Over the weekend, of course while I’m out of town on vacation, the lustre server decided to take a crap. I checked my email that morning to find notices of lustre clients unable to connect. I check the server to find it had reset itself(unsure exactly why but at the time there was a power failure, though the servers are fully redundant, not sure why one psu failure would cause the system to reset). It was the reset that seemed to cause the problem, lustre wasn’t mounting correctly, one of the OSTs was missing.
Part of the lustre installation is to setup the OSTs as LVM targets, my guess is to make it easier to pass the target from system to system as a simple scan will show the device. So why was one of the targets not showing up in the scan? Multipath was working and the multipath device was there, pvscan was not showing it as a listed physical volume. Luckily CentOS(well Redhat), has great documentation and I found this document to be of great help: http://www.centos.org/docs/5/html/Cluster_Logical_Volume_Manager/mdatarecover.html
Though different from that document, the lvs command was not reporting any errors, it simply just wasn’t showing the missing target. A nice feature of LVM is it keeps a backup of the data used in the creation of the LVM targets, which can be used to restore that information to the drive. I used vgcfgrestore to try to restore the data, now an error messasge saying a particular UUID was not found. Great, with that I can continue.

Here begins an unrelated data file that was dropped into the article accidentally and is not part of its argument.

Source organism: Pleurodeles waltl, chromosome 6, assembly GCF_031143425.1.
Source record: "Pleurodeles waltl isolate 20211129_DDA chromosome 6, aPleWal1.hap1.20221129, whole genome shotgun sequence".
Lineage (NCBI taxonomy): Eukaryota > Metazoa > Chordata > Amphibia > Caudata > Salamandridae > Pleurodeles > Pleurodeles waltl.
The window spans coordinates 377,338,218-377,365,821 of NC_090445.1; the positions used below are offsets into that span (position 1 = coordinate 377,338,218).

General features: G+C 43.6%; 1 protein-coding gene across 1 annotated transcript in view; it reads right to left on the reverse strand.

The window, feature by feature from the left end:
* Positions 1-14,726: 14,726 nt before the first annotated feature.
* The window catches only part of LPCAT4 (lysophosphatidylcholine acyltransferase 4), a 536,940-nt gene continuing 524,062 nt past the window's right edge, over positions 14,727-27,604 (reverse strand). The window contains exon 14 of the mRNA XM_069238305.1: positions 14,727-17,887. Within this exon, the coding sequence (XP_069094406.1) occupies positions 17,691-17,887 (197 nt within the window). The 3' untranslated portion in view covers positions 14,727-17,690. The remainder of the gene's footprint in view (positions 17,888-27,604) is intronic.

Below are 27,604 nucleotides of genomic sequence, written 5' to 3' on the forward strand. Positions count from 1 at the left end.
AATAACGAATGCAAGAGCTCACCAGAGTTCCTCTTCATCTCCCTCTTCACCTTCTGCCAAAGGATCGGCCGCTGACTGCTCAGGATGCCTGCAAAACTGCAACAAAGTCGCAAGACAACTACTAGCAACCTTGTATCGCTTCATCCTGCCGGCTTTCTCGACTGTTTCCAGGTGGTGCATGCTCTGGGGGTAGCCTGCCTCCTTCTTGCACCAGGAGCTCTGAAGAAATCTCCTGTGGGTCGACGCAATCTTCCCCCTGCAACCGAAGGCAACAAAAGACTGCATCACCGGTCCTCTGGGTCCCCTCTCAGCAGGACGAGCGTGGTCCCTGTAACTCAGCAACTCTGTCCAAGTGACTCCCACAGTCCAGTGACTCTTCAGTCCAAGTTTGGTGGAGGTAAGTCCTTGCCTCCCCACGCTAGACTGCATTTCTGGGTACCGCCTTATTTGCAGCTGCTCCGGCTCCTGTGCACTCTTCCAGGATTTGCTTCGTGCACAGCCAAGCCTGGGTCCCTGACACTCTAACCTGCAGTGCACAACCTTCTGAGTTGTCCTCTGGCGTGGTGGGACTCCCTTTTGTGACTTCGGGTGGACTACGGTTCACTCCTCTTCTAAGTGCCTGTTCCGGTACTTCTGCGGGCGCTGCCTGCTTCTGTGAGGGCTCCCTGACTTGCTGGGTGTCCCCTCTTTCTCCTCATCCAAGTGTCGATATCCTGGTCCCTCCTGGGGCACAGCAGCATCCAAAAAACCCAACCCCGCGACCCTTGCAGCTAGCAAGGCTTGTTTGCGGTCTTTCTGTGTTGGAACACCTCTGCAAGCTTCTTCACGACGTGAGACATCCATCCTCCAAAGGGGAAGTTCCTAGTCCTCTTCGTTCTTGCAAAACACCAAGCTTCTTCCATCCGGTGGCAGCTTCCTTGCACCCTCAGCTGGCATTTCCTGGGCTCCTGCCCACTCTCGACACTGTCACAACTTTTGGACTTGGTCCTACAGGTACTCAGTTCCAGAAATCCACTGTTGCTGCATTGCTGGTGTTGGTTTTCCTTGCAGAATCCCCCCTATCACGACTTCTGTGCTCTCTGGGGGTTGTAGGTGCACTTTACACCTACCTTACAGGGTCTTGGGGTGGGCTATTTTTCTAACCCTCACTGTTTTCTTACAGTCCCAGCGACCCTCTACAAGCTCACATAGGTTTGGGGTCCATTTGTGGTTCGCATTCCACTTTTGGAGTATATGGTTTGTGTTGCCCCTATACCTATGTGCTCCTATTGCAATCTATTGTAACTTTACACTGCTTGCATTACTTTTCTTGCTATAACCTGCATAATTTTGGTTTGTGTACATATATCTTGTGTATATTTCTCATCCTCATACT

Using that UUID and the backed up LVM metadata, I used pvcreate to recreate the physical volume using the backed up metadata to restore that metadata to the drive. Now vgcfgrestore was able to find the device and restore it. Then used lvchange to bring it back online and was able to mount the device and get lustre working again.